Fun fact, it didn't take but 3 hours or so to move all of the concrete into the dumpster. Also, we received a bill a few weeks after the dumpster had been taken from the waste company letting us know that we had gone over the included 4 tons of refuse. We threw away 6.82 tons of concrete from our backyard!
Excuse the pun. You'll probably notice in this step that the rubble is still remaining from the prior step. Due to scheduling with our friends, we needed to wait to throw away all of the concrete into the dumpster, but my wife and I didn't want to have a wasted weekend. That's why we started building our fence before we had cleaned everything up.
We knew we wanted a fence and we knew we wanted it to be a little nicer than just a plain picket fence. With a little extra work, we got what I feel is a really nice result with only a little extra effort.
With the fence finished, we looked on to the yard itself. After removing some unwanted bushes, we needed to run electricity and install an irrigation system for the new lawn that was going to be put in.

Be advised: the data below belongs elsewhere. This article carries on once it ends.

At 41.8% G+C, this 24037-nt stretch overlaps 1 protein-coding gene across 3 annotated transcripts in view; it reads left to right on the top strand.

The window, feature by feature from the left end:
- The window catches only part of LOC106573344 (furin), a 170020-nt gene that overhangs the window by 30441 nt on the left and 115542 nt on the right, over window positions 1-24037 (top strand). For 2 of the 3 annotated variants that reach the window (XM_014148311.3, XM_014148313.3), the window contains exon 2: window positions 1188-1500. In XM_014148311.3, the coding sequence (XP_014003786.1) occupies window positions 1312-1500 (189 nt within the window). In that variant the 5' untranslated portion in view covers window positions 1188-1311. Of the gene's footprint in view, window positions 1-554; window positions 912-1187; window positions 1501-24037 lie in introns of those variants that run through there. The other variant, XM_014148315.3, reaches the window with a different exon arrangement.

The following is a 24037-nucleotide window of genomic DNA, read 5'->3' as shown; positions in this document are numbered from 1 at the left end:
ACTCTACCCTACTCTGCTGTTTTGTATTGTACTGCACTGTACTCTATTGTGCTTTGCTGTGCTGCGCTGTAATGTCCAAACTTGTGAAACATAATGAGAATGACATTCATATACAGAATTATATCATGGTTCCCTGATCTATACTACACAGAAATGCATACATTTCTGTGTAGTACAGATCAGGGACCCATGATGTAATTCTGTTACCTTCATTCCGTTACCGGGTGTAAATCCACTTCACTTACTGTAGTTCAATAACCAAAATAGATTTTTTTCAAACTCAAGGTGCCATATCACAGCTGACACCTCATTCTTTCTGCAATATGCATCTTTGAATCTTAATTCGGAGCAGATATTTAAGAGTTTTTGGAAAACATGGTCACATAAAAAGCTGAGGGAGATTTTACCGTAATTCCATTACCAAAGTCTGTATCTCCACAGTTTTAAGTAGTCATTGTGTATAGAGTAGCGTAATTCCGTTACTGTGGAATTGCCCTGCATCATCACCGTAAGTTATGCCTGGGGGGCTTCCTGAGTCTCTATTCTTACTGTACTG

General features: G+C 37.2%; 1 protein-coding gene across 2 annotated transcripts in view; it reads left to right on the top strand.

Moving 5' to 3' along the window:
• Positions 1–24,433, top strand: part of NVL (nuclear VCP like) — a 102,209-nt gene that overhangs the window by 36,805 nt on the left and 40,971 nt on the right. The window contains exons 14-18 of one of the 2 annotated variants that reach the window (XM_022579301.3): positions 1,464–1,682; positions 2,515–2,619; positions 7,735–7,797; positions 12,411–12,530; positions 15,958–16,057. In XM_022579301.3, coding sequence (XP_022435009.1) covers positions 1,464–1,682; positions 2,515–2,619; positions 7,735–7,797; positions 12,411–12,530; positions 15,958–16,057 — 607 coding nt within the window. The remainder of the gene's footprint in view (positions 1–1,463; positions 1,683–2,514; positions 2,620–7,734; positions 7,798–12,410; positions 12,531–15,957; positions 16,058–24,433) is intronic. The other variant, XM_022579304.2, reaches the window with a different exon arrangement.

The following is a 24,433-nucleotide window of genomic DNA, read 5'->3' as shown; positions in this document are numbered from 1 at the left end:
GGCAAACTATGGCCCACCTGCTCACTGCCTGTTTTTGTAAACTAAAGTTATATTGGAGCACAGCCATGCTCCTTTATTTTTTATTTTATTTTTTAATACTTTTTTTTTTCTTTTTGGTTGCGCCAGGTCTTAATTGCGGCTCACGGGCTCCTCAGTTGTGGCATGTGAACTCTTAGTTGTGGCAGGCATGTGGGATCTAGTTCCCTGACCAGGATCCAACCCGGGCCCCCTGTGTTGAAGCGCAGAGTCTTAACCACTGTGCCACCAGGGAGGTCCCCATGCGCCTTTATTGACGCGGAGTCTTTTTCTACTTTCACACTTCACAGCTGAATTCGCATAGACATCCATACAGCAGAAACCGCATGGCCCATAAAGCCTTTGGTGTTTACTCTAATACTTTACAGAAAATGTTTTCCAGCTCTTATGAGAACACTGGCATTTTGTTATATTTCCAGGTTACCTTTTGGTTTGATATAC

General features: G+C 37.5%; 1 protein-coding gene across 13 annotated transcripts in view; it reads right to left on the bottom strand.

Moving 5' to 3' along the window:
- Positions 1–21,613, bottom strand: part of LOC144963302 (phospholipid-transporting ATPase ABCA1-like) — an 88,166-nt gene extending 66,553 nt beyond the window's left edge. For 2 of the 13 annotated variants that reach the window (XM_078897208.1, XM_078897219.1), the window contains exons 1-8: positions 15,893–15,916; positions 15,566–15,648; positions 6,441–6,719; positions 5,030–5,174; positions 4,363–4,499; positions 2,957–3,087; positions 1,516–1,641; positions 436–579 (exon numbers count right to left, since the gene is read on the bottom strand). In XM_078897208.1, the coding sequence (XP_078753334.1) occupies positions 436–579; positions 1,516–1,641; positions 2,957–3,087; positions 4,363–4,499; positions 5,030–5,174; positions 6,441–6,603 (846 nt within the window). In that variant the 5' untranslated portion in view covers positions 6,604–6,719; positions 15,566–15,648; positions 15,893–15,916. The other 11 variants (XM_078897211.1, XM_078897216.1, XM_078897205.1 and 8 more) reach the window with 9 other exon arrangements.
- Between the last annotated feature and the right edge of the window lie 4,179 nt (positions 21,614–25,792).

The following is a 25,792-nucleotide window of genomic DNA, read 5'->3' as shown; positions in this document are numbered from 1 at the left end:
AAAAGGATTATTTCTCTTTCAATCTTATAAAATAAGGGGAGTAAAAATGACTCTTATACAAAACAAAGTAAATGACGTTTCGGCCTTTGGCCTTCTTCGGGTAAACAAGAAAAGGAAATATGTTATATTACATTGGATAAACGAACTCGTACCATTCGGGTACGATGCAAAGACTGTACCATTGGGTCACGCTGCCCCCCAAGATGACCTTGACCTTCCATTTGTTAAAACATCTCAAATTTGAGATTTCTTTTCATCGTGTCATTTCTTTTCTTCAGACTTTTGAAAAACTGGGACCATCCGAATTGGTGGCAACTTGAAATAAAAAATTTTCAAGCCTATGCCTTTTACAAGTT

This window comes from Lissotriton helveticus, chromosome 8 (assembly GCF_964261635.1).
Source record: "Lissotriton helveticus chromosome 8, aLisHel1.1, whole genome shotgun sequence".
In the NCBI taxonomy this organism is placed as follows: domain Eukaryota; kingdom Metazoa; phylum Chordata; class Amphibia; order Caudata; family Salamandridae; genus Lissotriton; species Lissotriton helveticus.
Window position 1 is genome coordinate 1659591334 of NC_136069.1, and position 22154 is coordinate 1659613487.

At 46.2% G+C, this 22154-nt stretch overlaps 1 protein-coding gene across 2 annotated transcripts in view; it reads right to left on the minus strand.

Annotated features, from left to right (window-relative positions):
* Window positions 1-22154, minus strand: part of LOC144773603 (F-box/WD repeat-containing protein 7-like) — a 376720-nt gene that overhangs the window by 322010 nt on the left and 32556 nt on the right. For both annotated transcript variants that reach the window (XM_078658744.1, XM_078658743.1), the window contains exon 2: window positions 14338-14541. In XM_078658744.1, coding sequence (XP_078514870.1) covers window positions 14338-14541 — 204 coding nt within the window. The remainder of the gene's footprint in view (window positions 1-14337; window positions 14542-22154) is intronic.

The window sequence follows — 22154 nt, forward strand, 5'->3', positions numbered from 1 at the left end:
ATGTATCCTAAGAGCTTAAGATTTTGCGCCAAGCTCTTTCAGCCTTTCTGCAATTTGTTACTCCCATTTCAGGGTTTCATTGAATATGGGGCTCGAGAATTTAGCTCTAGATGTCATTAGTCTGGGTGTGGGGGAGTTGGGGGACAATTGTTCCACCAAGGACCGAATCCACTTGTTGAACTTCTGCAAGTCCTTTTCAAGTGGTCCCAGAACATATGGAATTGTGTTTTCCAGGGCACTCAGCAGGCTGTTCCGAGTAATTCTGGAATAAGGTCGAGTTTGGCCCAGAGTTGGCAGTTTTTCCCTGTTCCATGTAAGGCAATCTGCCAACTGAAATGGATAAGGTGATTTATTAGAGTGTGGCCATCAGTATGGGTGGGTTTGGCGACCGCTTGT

That's all you get (sorry).
With the irrigation system in place, it's time to roll out the green carpet! I used a very convenient website, Soil Direct, to source my grass and have it delivered for a very decent price. We opted for Marathon II and have been really happy with it so far. Do your research and find a good grass that'll work in the climate that you live in. We installed ours right before Summer and suggest you do yours around the same time or earlier in the Spring. Try to avoid installing in the heat of the Summer or in the colder months of the year.